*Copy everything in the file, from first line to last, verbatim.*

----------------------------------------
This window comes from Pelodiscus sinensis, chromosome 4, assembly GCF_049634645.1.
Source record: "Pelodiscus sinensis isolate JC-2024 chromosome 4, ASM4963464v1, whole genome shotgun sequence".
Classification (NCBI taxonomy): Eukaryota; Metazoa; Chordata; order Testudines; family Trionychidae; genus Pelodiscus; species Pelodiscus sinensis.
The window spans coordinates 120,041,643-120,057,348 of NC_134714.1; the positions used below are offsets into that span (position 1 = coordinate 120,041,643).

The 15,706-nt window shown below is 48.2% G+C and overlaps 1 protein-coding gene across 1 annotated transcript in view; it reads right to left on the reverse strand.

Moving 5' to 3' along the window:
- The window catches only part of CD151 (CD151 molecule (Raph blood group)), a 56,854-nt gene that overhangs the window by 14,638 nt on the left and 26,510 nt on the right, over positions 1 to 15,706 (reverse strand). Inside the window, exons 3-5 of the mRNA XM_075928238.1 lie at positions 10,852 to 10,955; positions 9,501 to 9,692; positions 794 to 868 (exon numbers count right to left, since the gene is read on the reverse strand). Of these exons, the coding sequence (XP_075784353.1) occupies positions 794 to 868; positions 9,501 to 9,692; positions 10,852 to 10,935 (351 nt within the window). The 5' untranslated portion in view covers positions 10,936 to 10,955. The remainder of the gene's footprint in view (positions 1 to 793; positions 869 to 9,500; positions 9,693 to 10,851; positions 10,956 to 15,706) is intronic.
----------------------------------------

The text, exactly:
This window comes from Pelodiscus sinensis, chromosome 4, assembly GCF_049634645.1.
Source record: "Pelodiscus sinensis isolate JC-2024 chromosome 4, ASM4963464v1, whole genome shotgun sequence".
Classification (NCBI taxonomy): Eukaryota; Metazoa; Chordata; order Testudines; family Trionychidae; genus Pelodiscus; species Pelodiscus sinensis.
The window spans coordinates 120,041,643-120,057,348 of NC_134714.1; the positions used below are offsets into that span (position 1 = coordinate 120,041,643).

The 15,706-nt window shown below is 48.2% G+C and overlaps 1 protein-coding gene across 1 annotated transcript in view; it reads right to left on the reverse strand.

Moving 5' to 3' along the window:
- The window catches only part of CD151 (CD151 molecule (Raph blood group)), a 56,854-nt gene that overhangs the window by 14,638 nt on the left and 26,510 nt on the right, over positions 1 to 15,706 (reverse strand). Inside the window, exons 3-5 of the mRNA XM_075928238.1 lie at positions 10,852 to 10,955; positions 9,501 to 9,692; positions 794 to 868 (exon numbers count right to left, since the gene is read on the reverse strand). Of these exons, the coding sequence (XP_075784353.1) occupies positions 794 to 868; positions 9,501 to 9,692; positions 10,852 to 10,935 (351 nt within the window). The 5' untranslated portion in view covers positions 10,936 to 10,955. The remainder of the gene's footprint in view (positions 1 to 793; positions 869 to 9,500; positions 9,693 to 10,851; positions 10,956 to 15,706) is intronic.